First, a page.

28 October 2009

Welcome to Robmoyung Slum

What comes to your mind when you think of the term slum? Usually (to me at least) this word conjures up images of marginalization, squalor, or even hopelessness. Technically a slum is something that fails to qualify for one of the five following categories, access to improved water, access to improved sanitation, security of tenure, durability of housing, and sufficient living area. Yet, media and preconceived notions tend to purvey a very specific image of what a slum is. My experience in the slum, however, gave me a far different picture of what it means to be a slum community and what these communities can achieve.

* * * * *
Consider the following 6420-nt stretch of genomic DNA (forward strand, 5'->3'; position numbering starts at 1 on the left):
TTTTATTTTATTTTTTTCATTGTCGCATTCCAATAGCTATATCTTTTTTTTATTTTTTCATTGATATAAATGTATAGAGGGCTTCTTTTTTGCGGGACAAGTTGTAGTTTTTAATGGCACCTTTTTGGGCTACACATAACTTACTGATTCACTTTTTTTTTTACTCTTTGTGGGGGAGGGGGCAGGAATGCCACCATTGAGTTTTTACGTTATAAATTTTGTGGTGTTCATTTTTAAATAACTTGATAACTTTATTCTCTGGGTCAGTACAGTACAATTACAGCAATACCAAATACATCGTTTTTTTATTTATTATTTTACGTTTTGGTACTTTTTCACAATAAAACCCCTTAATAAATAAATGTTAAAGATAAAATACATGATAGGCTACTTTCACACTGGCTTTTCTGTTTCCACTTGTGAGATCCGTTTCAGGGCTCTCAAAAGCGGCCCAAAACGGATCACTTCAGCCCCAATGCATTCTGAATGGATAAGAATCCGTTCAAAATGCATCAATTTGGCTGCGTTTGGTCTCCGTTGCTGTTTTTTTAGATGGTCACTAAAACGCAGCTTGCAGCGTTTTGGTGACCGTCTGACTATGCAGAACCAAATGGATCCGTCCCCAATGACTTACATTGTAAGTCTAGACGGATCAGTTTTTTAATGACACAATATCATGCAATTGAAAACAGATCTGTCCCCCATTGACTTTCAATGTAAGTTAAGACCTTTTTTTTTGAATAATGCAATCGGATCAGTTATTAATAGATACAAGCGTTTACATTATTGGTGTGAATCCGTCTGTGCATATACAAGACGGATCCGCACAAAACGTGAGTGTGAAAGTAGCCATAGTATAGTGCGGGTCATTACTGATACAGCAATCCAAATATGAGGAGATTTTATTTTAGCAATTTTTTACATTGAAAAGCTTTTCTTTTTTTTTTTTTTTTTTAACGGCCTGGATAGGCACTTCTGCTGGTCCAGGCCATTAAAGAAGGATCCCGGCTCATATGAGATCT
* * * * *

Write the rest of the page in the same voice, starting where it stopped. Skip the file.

I stayed in Robmoyung. The community had several factors that would qualify it as slum. First they do not have access to water and either had to use a well for water to bathe in and pay for water from a nearby village to drink. They also do not have access to electricity so they had to get it from a generator or neighbor. Yet this community had made great progress as they had secured the right to rent the land they lived on as opposed to living there “illegally.” This allows residents to live without the fear of being suddenly displaced (although the lease is only for three years). The lease was obtained from the State Railway of Thailand (SRT). SRT had been losing money and had the opportunity to sell this land to much higher paying businesses but instead were convinced to respect the rights of the community and give the deed to the community members currently living on the land. This is not the only success of the community. CODI also gave 30 households 20,000 Baht (approximately $600). In fact, we had our exchange with the community right after they decided who would receive the money, so we got to see the excitement and happiness that exists a community successfully progressing. The rest of the household would receive the money later. Furthermore, there is plan for the government to install power lines and grant the community access to water.